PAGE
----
Understanding the f - stop
courtesy of Peter Hill
Have you ever asked yourself a question similar to one of these?
- What’s with all the f/2.8 and f/1.4 and f/22 stuff people use in their Descriptions? Are they just being numerically anal or are they telling us something useful?
- What’s the freakin’ difference between a 50mm f/1.4 lens and a 50mm f/1.8 lens? Why is one way more expensive than the other?
- What do people mean when they describe a particular lens as being “fast”? Where is it going?
- What do lenses have to do with aperture and f stop? Isn’t that what a camera does?
- What does “stopping down” mean?
- If I’m meant to “stop down” why are the f numbers higher? Shouldn’t they be lower?
- What’s “aperture”?
- Is “aperture” the same thing as f stop?
- How does changing aperture change my photograph?
- I shoot in Auto mode. Why do I need to know about aperture?
If you have, they are all good questions and they are all answered in this Tutorial. Seriously technically-minded readers should, however, stop right now and go and do something else lest they get irate at my basic, and potentially overly-simplistic, explanations.
My aim is merely this: learning about aperture and f stop is like learning to drive a car. Once you “get it” you never forget it. All it takes is an understanding of a few basic principles, so in my book it doesn’t matter how they are expressed.
And if you reach an understanding of aperture and how you can control it, it is my firm view you will take your photography to the next level.
By the way, aperture and f stop are indeed references to the same thing. Aperture is the mechanism and f stop is the measure of engagement of the mechanism.
Seeing the light
Photography is not about selecting buttons and switches on a highly sophisticated piece of electronic and optical equipment.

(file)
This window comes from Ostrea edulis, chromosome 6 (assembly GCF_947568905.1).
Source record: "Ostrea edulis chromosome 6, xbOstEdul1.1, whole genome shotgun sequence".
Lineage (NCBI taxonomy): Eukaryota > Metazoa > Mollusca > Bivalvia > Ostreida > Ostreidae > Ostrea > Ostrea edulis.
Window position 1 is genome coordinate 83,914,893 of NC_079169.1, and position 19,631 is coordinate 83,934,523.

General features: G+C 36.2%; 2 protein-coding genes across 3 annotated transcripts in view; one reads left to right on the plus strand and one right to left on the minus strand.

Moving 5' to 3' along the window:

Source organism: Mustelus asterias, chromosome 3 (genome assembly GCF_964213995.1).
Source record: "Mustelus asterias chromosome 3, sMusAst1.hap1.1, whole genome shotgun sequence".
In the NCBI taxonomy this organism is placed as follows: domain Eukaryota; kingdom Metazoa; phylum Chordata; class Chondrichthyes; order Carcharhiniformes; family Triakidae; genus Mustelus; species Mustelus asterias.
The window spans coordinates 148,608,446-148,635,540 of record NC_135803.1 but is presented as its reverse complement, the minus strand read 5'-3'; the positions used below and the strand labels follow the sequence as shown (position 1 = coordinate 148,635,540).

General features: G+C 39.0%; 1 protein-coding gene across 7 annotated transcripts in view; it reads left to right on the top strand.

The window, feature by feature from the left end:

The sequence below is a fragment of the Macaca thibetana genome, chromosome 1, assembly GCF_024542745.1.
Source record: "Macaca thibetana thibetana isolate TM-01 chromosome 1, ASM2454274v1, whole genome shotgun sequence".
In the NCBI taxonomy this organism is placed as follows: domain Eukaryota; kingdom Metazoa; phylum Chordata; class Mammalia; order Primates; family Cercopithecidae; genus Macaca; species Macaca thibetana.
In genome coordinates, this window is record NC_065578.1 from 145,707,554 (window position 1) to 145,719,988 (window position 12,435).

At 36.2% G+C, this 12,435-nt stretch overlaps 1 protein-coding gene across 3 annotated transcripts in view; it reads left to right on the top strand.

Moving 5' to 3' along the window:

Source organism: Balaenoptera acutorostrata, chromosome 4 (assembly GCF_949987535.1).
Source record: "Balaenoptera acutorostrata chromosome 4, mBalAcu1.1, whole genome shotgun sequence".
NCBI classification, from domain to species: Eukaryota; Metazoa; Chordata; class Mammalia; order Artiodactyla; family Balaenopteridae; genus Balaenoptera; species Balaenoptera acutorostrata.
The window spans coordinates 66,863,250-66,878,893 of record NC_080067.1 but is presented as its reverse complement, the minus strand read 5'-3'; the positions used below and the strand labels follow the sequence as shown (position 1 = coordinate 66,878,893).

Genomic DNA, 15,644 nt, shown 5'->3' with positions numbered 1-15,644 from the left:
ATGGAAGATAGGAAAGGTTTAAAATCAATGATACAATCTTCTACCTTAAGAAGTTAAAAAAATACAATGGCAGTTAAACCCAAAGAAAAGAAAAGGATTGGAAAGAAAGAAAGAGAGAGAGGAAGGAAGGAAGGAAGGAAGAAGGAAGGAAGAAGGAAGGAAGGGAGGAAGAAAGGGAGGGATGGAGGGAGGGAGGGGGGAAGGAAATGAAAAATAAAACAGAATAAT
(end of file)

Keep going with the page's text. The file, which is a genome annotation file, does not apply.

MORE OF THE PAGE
Photography is about light.
Without light, there is no photograph. End of story. Light controls what you see in a photograph and how you see it. And because natural light changes constantly, we need to be able to control its intensity as it passes through the lens and into the camera as we take a photograph.
That is what aperture is. It’s one mechanism by which we control the amount of light hitting the camera’s sensor (or film). Other mechanisms, and I think there are only 2, are filters and shutter speed. (Filters are advanced stuff (see for example this), but shutter speed is not, so I discuss also the relationship between speed and aperture in this Tutorial.)
Controlling the light is important because shooting with too much light and you have an over-exposed image, and not enough light gives you an under-exposed image. We’ve all taken those, haven’t we!?
Of course, your modern DSLR or Point & Shoot or Digital Compact, being a sophisticated and precise piece of equipment, can compensate for light automatically, should you choose to let it. But here’s the rub: the camera has the artistic intelligence level of a mud brick, so it will make compensation adjustments purely as a numerical function and without regard to composition or depth of field.
Case in point: True story. I once met a photographer (not my girlfriend) who shoots weddings as a sort of pro-hobby to help out her brother’s wedding video business. With no prior experience, she was given a brand new (full-frame) Canon 5D DSLR with an EF 24-105mm f/4 lens and told to leave it on Auto and just concentrate on composition. This she duly did, and was generally taking ok shots. But she was also confused. Every time she focused on a bride’s face in a group shot, the whole group came out focused instead of just the bride. She wasn’t very happy with the equipment as a result, and thought her brother had wasted $5000. It took some patience and some explaining about the role of aperture and f stop in taking a photograph because the expectation held by this Y Gen lady was that today’s technology should do all that stuff. But bottom line was that if she had shot in Manual mode and set the aperture to f/4 or had shot in AV mode with aperture set at f/4 she would have achieved her aim of selective focus. I demonstrate and explain this later in this Tutorial.
How does the aperture control light?